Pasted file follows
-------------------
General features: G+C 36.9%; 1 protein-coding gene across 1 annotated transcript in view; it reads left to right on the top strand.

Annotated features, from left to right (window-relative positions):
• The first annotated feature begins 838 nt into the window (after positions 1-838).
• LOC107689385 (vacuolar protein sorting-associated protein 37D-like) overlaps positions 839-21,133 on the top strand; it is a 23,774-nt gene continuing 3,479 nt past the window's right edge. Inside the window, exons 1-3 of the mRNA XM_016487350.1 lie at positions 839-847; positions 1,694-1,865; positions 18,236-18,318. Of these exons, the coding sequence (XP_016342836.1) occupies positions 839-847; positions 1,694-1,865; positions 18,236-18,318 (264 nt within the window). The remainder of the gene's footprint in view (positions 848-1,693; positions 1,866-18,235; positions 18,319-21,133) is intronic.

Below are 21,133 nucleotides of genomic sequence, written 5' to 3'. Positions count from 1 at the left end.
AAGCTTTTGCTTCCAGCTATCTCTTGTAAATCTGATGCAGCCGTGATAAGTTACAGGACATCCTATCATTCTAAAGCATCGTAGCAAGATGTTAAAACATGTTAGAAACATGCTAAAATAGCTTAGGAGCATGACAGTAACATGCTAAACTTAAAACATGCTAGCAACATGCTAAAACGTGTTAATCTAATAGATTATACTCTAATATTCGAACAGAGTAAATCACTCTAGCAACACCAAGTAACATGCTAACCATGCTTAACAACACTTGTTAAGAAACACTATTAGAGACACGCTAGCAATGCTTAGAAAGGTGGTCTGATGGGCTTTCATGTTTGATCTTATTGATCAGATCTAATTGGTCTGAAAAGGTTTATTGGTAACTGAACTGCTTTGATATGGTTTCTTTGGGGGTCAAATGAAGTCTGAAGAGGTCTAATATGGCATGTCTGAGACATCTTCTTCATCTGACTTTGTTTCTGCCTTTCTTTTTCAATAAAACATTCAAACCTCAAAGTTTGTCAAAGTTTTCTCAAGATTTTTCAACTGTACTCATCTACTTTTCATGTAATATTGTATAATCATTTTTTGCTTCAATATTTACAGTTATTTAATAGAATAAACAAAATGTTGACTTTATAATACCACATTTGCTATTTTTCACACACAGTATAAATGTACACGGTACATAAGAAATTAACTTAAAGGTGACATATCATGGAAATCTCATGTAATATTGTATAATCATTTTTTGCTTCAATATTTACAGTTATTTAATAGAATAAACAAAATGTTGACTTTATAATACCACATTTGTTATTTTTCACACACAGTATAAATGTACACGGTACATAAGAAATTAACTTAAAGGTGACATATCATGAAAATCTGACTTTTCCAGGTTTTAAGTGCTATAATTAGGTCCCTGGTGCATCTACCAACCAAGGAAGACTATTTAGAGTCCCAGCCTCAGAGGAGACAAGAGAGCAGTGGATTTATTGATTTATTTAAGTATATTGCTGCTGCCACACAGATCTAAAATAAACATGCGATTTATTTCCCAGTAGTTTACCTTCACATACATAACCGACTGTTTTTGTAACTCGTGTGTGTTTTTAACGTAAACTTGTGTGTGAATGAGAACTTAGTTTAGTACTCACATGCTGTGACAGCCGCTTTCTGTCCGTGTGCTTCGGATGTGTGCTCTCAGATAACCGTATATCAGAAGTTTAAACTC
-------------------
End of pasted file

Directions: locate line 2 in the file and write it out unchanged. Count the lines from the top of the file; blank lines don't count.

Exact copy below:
Annotated features, from left to right (window-relative positions):